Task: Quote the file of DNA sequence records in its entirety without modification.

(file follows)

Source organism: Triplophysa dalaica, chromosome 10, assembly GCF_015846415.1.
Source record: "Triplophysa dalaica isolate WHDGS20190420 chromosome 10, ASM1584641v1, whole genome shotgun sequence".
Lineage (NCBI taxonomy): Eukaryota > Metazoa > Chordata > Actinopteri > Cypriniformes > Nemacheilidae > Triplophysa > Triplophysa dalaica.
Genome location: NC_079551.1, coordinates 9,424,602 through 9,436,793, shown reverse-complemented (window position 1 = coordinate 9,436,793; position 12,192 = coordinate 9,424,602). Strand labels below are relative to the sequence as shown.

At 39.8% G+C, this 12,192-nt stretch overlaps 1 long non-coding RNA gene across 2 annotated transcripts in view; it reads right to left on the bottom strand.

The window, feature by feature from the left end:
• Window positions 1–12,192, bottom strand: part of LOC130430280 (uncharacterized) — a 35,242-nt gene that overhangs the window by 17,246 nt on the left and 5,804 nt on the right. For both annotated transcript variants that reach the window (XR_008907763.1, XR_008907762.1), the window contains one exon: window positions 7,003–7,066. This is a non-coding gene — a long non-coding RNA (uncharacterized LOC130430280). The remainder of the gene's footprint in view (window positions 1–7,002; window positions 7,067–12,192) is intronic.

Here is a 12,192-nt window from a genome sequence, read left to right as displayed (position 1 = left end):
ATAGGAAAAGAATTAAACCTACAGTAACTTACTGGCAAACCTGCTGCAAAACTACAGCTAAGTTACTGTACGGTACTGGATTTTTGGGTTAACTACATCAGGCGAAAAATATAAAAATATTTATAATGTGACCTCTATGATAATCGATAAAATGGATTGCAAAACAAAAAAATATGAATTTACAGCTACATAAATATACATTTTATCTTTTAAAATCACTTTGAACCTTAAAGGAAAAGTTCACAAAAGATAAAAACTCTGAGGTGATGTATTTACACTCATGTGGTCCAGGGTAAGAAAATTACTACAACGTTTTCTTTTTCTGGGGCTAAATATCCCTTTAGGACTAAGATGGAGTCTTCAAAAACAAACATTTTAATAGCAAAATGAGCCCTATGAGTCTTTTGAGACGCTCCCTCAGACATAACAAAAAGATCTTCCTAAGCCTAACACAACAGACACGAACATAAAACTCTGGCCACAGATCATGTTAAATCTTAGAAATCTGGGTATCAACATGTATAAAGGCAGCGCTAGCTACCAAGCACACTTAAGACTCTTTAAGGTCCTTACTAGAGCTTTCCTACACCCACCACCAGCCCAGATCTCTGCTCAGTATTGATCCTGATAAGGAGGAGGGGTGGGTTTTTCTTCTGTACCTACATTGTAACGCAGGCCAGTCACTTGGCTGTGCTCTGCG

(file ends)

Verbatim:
Source organism: Triplophysa dalaica, chromosome 10, assembly GCF_015846415.1.
Source record: "Triplophysa dalaica isolate WHDGS20190420 chromosome 10, ASM1584641v1, whole genome shotgun sequence".
Lineage (NCBI taxonomy): Eukaryota > Metazoa > Chordata > Actinopteri > Cypriniformes > Nemacheilidae > Triplophysa > Triplophysa dalaica.
Genome location: NC_079551.1, coordinates 9,424,602 through 9,436,793, shown reverse-complemented (window position 1 = coordinate 9,436,793; position 12,192 = coordinate 9,424,602). Strand labels below are relative to the sequence as shown.

At 39.8% G+C, this 12,192-nt stretch overlaps 1 long non-coding RNA gene across 2 annotated transcripts in view; it reads right to left on the bottom strand.

The window, feature by feature from the left end:
• Window positions 1–12,192, bottom strand: part of LOC130430280 (uncharacterized) — a 35,242-nt gene that overhangs the window by 17,246 nt on the left and 5,804 nt on the right. For both annotated transcript variants that reach the window (XR_008907763.1, XR_008907762.1), the window contains one exon: window positions 7,003–7,066. This is a non-coding gene — a long non-coding RNA (uncharacterized LOC130430280). The remainder of the gene's footprint in view (window positions 1–7,002; window positions 7,067–12,192) is intronic.

Here is a 12,192-nt window from a genome sequence, read left to right as displayed (position 1 = left end):
ATAGGAAAAGAATTAAACCTACAGTAACTTACTGGCAAACCTGCTGCAAAACTACAGCTAAGTTACTGTACGGTACTGGATTTTTGGGTTAACTACATCAGGCGAAAAATATAAAAATATTTATAATGTGACCTCTATGATAATCGATAAAATGGATTGCAAAACAAAAAAATATGAATTTACAGCTACATAAATATACATTTTATCTTTTAAAATCACTTTGAACCTTAAAGGAAAAGTTCACAAAAGATAAAAACTCTGAGGTGATGTATTTACACTCATGTGGTCCAGGGTAAGAAAATTACTACAACGTTTTCTTTTTCTGGGGCTAAATATCCCTTTAGGACTAAGATGGAGTCTTCAAAAACAAACATTTTAATAGCAAAATGAGCCCTATGAGTCTTTTGAGACGCTCCCTCAGACATAACAAAAAGATCTTCCTAAGCCTAACACAACAGACACGAACATAAAACTCTGGCCACAGATCATGTTAAATCTTAGAAATCTGGGTATCAACATGTATAAAGGCAGCGCTAGCTACCAAGCACACTTAAGACTCTTTAAGGTCCTTACTAGAGCTTTCCTACACCCACCACCAGCCCAGATCTCTGCTCAGTATTGATCCTGATAAGGAGGAGGGGTGGGTTTTTCTTCTGTACCTACATTGTAACGCAGGCCAGTCACTTGGCTGTGCTCTGCG